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Back to Regulations Concerning the Private Possession of Big Cats

I.  Permit Requirements for the Care of Specified Animals

Japan’s Act on Welfare and Management of Animals contains a provision regulating the care of specified animals that may cause harm to the life, body, or property of humans.[1]  Big cats, including tigers, are listed as such dangerous animals.[2]  

A person who cares for a specified animal must receive a permit from the prefectural governor having jurisdiction over the location of the facility for the care and keeping of such animal.  A permit is required for each kind of specified animal.  When a veterinarian cares for or keeps a specified animal in a medical facility for the purpose of medical care, he or she does not need a permit, however.[3]

A person who applies for a permit must report the following, among other things:

  • Kind and number of specified animals
  • Purpose of the care or keeping
  • Location of the specified animal facility
  • Structure and size of the specified animal facility
  • Method of caring for or keeping the specified animals[4]

The last two items—structure and size of the facility and method of care—must conform to the standards specified by the Ordinance of the Ministry of the Environment.[5]  The structure of the facility must be strong enough to prevent the animal from escaping, with the specific requirements in this regard depending on the animal.[6]  The design drawing of the facility and photos of the facility must be submitted.[7]

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II.  Permit Conditions and Enforcement Measures

The prefectural governor may attach conditions to a permit when he or she finds it necessary for preventing specified animals from causing an infringement on the life, body, or property of humans.[8]  The caretaker must periodically inspect the specified animal facility.[9]  Specified animals must carry identification, such as an implanted microchip for mammals and foot rings for birds.[10]  The governor may request that a specified animal caretaker provide reports on the status of specified animal facilities, the method for the management of the specified animals handled, and other necessary matters, or have prefectural officials enter the specified animal facilities.[11]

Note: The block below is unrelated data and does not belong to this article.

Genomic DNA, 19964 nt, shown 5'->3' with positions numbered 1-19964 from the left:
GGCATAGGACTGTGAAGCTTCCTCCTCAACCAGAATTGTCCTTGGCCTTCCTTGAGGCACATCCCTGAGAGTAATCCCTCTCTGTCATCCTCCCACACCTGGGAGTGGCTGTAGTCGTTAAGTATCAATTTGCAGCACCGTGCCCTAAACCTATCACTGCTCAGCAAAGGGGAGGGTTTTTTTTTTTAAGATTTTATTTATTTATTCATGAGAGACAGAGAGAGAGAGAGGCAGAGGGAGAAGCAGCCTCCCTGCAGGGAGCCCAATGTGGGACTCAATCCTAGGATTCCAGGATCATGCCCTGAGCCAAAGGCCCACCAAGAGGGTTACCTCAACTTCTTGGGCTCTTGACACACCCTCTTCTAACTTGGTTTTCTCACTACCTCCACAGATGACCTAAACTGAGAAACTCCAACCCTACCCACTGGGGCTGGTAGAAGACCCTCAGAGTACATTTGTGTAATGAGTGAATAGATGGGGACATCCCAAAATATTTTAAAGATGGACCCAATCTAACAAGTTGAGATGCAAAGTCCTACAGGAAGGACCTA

In the case where a specified animal caretaker has violated the conditions and the prefectural governor finds it necessary for preventing the specified animals from causing an infringement on the life, body, or property of humans, the governor may order said person to improve the method of caring for or keeping the animals or take other necessary measures.[12]

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III.  Zoos

In order to open and run a zoo, a person or an organization must obtain a permit from the governor.  The Act sets forth requirements on the structure and size of zoos, and the method of caring for the animals held.[13]

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Sayuri Umeda
Foreign Law Specialist
June 2013

 

[1] Dōbutsu aigo hō [Act on Welfare and Management of Animals], Act No. 105 of 1973, last amended by Act No. 68 of 2005, art. 26.

[2] Dangerous animals are listed in a chart attached to the Enforcement Order of the Act on Welfare and Management of Animals, Cabinet Order No. 109 of 1975, last amended by Order No. 8 of 2012.

[3] Act on Welfare and Management of Animals art. 26, para. 1.

[4] Id. art. 26, para. 2.

[5] Id. art. 27, para. 1.

[6] Enforcement Ordinance of the Act on Welfare and Management of Animals, Ministry of Environment Ordinance No. 1 of 2006, last amended by Ordinance No. 8 of 2013, art. 17.

[7] Id. art. 15.

[8] Act on Welfare and Management of Animals art. 27, para. 2.

[9] Id. art. 31.

[10] Id.; Enforcement Ordinance of the Act on Welfare and Management of Animals art. 20, item 3.

[11] Id. art. 33.

[12] Id. art. 32.

[13] Id. art. 10.

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Last Updated: 02/28/2014